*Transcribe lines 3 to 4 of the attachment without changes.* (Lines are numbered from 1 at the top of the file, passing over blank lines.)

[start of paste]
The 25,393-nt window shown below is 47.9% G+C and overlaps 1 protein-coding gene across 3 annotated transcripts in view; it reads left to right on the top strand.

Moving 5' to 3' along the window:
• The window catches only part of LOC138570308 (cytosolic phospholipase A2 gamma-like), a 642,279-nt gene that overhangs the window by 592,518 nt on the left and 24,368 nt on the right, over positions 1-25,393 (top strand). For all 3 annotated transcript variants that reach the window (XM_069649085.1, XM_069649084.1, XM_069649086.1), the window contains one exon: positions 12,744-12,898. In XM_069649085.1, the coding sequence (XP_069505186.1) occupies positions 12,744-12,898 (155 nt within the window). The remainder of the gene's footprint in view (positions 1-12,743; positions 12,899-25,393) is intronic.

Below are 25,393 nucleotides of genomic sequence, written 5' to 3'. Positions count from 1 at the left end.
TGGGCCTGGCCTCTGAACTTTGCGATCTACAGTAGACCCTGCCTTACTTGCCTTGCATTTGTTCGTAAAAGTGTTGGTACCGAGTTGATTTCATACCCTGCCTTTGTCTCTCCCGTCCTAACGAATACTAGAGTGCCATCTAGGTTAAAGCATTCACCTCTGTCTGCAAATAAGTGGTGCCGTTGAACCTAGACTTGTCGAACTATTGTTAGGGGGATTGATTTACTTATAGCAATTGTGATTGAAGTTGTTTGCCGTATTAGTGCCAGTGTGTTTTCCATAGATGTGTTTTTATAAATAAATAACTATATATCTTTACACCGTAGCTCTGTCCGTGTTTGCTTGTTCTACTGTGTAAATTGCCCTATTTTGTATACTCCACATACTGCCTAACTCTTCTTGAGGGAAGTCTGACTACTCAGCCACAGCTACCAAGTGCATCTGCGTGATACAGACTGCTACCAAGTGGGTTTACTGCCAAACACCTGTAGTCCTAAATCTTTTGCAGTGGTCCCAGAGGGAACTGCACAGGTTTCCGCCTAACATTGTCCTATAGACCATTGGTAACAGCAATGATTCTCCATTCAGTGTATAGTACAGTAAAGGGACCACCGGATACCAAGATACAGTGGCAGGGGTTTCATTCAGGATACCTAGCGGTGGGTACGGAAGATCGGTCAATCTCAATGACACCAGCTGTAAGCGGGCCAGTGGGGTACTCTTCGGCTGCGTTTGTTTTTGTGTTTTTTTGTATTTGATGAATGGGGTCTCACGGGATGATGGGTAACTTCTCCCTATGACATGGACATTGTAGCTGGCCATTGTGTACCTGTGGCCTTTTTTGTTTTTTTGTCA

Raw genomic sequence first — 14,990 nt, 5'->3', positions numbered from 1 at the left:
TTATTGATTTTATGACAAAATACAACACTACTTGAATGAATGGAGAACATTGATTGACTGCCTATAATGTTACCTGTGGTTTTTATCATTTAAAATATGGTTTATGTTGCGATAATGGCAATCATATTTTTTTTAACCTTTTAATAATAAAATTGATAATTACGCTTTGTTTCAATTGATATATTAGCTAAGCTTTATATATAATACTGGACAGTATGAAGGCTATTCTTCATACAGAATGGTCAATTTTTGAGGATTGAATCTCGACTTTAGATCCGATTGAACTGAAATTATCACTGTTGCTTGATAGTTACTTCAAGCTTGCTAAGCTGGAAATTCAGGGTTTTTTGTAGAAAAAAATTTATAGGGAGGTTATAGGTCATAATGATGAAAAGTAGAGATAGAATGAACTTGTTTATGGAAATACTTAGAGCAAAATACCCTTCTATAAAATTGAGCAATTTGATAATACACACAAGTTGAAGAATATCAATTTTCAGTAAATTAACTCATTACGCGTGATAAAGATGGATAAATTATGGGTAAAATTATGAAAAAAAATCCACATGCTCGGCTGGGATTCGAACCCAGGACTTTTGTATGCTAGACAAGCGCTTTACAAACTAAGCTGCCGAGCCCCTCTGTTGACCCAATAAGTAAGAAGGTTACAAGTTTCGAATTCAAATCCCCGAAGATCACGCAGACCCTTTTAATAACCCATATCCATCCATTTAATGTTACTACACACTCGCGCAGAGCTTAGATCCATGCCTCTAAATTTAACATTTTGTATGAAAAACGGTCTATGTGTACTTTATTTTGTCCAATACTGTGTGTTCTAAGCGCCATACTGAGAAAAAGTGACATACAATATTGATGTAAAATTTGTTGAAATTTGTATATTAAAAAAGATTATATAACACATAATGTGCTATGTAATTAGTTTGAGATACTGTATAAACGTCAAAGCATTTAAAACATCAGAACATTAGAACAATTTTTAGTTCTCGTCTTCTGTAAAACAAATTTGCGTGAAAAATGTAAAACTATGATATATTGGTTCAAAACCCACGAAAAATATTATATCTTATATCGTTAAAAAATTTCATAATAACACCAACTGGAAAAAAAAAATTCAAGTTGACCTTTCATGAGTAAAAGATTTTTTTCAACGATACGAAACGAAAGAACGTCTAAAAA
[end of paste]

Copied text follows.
• The window catches only part of LOC138570308 (cytosolic phospholipase A2 gamma-like), a 642,279-nt gene that overhangs the window by 592,518 nt on the left and 24,368 nt on the right, over positions 1-25,393 (top strand). For all 3 annotated transcript variants that reach the window (XM_069649085.1, XM_069649084.1, XM_069649086.1), the window contains one exon: positions 12,744-12,898. In XM_069649085.1, the coding sequence (XP_069505186.1) occupies positions 12,744-12,898 (155 nt within the window). The remainder of the gene's footprint in view (positions 1-12,743; positions 12,899-25,393) is intronic.

Below are 25,393 nucleotides of genomic sequence, written 5' to 3'. Positions count from 1 at the left end.